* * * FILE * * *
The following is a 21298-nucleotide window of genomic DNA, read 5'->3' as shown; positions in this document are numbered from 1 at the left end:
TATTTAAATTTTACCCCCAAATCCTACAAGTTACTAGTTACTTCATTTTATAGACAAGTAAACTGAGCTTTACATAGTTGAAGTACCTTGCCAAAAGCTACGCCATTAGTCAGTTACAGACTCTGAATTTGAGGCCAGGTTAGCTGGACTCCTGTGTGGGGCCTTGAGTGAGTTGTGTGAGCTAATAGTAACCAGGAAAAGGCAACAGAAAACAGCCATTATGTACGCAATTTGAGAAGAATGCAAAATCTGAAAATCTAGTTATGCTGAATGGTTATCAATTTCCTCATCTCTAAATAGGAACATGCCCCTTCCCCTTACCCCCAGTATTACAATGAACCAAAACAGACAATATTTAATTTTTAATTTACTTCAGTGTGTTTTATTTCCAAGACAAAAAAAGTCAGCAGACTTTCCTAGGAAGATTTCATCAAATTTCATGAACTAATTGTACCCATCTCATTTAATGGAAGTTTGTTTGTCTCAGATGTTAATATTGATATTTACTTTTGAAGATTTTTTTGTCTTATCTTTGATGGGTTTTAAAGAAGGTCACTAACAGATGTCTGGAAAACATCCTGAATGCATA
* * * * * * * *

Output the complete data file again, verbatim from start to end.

The following is a 21298-nucleotide window of genomic DNA, read 5'->3' as shown; positions in this document are numbered from 1 at the left end:
TATTTAAATTTTACCCCCAAATCCTACAAGTTACTAGTTACTTCATTTTATAGACAAGTAAACTGAGCTTTACATAGTTGAAGTACCTTGCCAAAAGCTACGCCATTAGTCAGTTACAGACTCTGAATTTGAGGCCAGGTTAGCTGGACTCCTGTGTGGGGCCTTGAGTGAGTTGTGTGAGCTAATAGTAACCAGGAAAAGGCAACAGAAAACAGCCATTATGTACGCAATTTGAGAAGAATGCAAAATCTGAAAATCTAGTTATGCTGAATGGTTATCAATTTCCTCATCTCTAAATAGGAACATGCCCCTTCCCCTTACCCCCAGTATTACAATGAACCAAAACAGACAATATTTAATTTTTAATTTACTTCAGTGTGTTTTATTTCCAAGACAAAAAAAGTCAGCAGACTTTCCTAGGAAGATTTCATCAAATTTCATGAACTAATTGTACCCATCTCATTTAATGGAAGTTTGTTTGTCTCAGATGTTAATATTGATATTTACTTTTGAAGATTTTTTTGTCTTATCTTTGATGGGTTTTAAAGAAGGTCACTAACAGATGTCTGGAAAACATCCTGAATGCATA